Defendant was charged in a 15-count indictment for crimes stemming from a series of forcible abductions and sexual assaults in Richmond County, Georgia. The evidence adduced at a jury trial reveals that defendant sexually assaulted four young women during separate abductions that occurred between April 7, 1991, and July 19, 1991. The four victims identified defendant at trial as the perpetrator of the abductions, each woman giving a detailed account of how defendant used a gun to force sexual intercourse. Investigator Andrew Bolton of the Richmond County Sheriff's Department offered proof of the weapon defendant used during the abductions, testifying that he arrested defendant three days after the last abduction and that he then seized a weapon which is described as a ".177 caliber Marksman Repeater B-B pistol . . ." from the floorboard of defendant's car.
Defendant was found guilty of three counts of kidnapping (Counts 1, 8 and 13), one count of kidnapping with bodily injury (Count 4), four counts of rape (Counts 2, 5, 10 and 14) and four counts of possession of a firearm while committing these felonies in violation of OCGA 16-11-106
(b) (Counts 3, 7, 12 and 15). This appeal followed the denial of defendant's motion for new trial. Held:
1. Defendant first contends the evidence is insufficient to sustain his convictions under Counts 3, 7, 12 and 15 of the indictment for possession of a firearm during commission of felonies, arguing that the State proved only that he was in possession of a ".177 caliber Marksman Repeater B-B pistol . . ." during the abductions and that this weapon is not a firearm within the meaning of OCGA 16-11-106
. In opposition, the State discounts evidence of defendant's possession or use of the ".177 caliber Marksman Repeater B-B pistol . . ." (pointing out that only one victim positively identified this weapon as the gun possessed by defendant) and argues the testimony of all four victims that defendant "wielded a pistol when attacking them . . ." is sufficient to authorize defendant's convictions on all four counts for unlawful possession of a firearm in violation of OCGA 16-11-106
(b). The State cites Head v. State, 170 Ga. App. 324 (1) (316 SE2d 791)
, reversed on other grounds at 253 Ga. 429 (322 SE2d 228)
, in support of this argument, apparently reasoning that specific proof of the type weapon possessed by an accused is unnecessary to sustain a conviction for unlawful possession of a firearm when a victim testifies that the accused possessed an object which appears to be within the class of weapons prohibited by an unlawful firearms possession statute.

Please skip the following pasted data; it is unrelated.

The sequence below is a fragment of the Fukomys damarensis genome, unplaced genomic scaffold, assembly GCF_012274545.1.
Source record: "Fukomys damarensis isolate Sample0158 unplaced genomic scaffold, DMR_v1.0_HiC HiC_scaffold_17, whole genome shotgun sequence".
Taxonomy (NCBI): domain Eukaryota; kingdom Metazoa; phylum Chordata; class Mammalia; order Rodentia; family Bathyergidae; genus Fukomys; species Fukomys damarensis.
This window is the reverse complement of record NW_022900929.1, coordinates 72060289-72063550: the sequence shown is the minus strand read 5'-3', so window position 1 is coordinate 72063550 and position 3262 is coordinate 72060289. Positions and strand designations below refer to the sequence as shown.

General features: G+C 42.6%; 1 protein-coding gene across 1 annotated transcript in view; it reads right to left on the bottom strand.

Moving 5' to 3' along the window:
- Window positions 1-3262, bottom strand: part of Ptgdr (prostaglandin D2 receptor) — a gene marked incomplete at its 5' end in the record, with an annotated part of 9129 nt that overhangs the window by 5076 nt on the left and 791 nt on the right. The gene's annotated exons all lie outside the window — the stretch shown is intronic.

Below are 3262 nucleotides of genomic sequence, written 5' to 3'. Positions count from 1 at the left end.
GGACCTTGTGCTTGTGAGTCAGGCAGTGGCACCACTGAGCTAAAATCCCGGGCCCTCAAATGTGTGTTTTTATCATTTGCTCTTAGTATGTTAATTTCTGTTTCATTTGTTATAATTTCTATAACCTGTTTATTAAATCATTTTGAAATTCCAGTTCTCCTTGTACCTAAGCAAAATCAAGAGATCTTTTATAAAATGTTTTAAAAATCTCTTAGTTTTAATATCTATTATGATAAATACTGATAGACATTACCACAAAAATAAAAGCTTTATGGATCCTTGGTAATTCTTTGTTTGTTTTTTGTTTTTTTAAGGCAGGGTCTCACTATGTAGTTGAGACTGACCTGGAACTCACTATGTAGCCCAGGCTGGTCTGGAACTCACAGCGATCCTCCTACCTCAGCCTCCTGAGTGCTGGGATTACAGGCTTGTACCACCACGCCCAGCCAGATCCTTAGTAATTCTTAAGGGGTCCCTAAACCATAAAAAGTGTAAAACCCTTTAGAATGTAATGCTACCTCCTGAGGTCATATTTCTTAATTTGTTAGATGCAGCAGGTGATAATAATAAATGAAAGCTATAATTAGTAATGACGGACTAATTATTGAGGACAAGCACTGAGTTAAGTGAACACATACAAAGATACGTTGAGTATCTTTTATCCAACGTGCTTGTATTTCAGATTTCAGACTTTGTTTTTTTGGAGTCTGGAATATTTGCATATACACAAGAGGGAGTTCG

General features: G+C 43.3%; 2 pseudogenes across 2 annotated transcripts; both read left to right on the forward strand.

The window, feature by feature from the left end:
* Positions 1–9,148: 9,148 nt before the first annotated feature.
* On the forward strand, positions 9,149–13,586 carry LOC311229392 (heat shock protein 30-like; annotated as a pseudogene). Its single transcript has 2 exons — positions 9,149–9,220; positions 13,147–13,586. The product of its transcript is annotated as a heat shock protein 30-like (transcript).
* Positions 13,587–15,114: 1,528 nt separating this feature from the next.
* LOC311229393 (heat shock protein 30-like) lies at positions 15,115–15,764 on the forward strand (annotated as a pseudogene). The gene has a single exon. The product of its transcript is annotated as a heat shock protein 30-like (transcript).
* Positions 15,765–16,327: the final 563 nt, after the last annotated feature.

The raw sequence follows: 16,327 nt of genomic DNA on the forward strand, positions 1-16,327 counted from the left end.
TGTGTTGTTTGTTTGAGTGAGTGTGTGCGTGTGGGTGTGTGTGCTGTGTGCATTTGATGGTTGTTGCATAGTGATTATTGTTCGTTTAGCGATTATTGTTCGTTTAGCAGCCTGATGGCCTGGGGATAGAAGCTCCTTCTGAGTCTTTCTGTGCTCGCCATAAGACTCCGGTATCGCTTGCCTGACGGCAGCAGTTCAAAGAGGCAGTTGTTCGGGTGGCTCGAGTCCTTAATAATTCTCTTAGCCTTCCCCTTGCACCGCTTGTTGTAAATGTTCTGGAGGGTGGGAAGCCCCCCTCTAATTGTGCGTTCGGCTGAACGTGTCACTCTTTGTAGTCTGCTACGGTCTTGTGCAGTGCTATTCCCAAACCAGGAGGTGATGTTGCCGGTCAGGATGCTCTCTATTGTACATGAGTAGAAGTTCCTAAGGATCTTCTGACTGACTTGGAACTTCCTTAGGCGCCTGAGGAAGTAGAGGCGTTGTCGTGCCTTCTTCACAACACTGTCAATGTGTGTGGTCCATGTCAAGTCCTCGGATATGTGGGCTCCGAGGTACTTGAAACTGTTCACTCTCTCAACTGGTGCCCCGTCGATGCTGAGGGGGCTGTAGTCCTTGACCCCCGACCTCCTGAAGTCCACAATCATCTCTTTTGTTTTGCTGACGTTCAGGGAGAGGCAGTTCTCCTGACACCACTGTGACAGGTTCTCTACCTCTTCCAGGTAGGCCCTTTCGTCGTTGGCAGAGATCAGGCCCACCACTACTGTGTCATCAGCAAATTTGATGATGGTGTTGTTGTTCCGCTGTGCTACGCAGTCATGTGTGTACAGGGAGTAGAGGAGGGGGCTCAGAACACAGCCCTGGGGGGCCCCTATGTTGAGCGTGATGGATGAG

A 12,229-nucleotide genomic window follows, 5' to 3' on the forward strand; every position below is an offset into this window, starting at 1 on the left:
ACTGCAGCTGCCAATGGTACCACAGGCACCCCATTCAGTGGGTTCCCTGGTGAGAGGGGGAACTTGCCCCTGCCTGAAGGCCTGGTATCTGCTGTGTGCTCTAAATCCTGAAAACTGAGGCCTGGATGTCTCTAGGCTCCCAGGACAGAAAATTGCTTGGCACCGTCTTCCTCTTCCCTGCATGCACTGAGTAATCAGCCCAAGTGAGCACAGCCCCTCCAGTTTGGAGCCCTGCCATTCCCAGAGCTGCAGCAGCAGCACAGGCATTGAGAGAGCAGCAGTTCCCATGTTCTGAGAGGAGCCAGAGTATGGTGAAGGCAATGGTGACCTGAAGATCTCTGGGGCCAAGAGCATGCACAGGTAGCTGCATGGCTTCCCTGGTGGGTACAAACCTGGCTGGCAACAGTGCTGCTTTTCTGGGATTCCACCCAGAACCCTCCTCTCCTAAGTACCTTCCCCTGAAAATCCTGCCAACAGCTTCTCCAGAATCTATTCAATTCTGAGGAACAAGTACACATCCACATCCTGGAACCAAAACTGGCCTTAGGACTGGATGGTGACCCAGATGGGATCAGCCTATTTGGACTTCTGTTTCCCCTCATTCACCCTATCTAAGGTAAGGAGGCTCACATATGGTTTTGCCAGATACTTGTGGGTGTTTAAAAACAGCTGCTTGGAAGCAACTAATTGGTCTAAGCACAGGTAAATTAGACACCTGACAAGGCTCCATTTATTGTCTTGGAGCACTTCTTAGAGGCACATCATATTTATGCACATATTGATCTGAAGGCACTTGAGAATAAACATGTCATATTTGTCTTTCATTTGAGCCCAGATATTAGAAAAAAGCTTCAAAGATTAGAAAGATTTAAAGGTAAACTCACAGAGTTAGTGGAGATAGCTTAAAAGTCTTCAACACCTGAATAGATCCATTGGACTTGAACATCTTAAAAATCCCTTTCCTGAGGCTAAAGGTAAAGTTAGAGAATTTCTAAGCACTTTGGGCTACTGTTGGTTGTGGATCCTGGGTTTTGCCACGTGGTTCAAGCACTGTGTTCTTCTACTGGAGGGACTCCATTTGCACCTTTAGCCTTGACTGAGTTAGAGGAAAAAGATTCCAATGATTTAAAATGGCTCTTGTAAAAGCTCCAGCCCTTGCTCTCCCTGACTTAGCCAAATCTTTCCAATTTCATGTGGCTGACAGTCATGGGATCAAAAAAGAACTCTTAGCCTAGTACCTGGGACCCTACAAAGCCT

In Head v. State, 170 Ga. App. 324 (1)
, supra, the defendant challenged the sufficiency of the evidence as to his conviction for possession of a firearm by a convicted felon, pointing out that the State failed to prove the "pistol" he possessed was a firearm within the meaning of OCGA 16-11-131
(a) (2). The defendant argued that the "pistol" the victim observed in his possession may have been a replica or a toy and correctly pointed out that possession of a replica or a toy is insufficient to support a conviction for possession of a firearm under OCGA 16-11-131
. See Wilson v. State, 207 Ga. App. 528
, 529 (2), 530 (428 SE2d 433
). This court rejected defendant's argument, finding that "[t]here being no evidence that the pistol was not a firearm, the evidence was sufficient to support the jury's finding that it was such beyond a reasonable doubt." Head v. State, 170 Ga. App. 324 (1)
, 325, supra. The same logic was employed in Jolly v. State, 183 Ga. App. 370 (358 SE2d 912)
, to sustain a conviction for unlawful possession of a firearm under OCGA 16-11-131
. This court then reasoned as follows: "While appellant is correct about the lack of testimony specifically asserting that the guns found in his car were capable of firing projectiles, we note that the police officer who found the guns testified that they were pistols, not that they appeared to be pistols. There was, in fact, no evidence introduced to refute the officer's testimony. Thus, the jury was authorized to find that the guns were actual working firearms and to convict appellant on that count. Head v. State, 170 Ga. App. 324 (1)
[, supra]." Jolly v. State, 183 Ga. App. 370
, 372 (3), supra. In the case sub judice, the jury would not have been authorized to draw such a conclusion from the victims' description of the "gun" defendant possessed during the abductions as there is proof that the weapon defendant possessed during the abductions is not a firearm within the meaning of OCGA 16-11-106
mechanism which is manually pulled and engaged. This weapon is also described (in an exhibit identification sheet) as a ".177 caliber Marksman Repeater B-B pistol . . ." and is referred to by defendant as a "pellet gun." There is no proof that defendant possessed any other weapon during the abductions and, contrary to the State's contentions, there is varying proof (both direct and circumstantial) that the weapon described as a ".177 caliber Marksman Repeater B-B pistol . . ." is the weapon defendant possessed during all four abductions. 1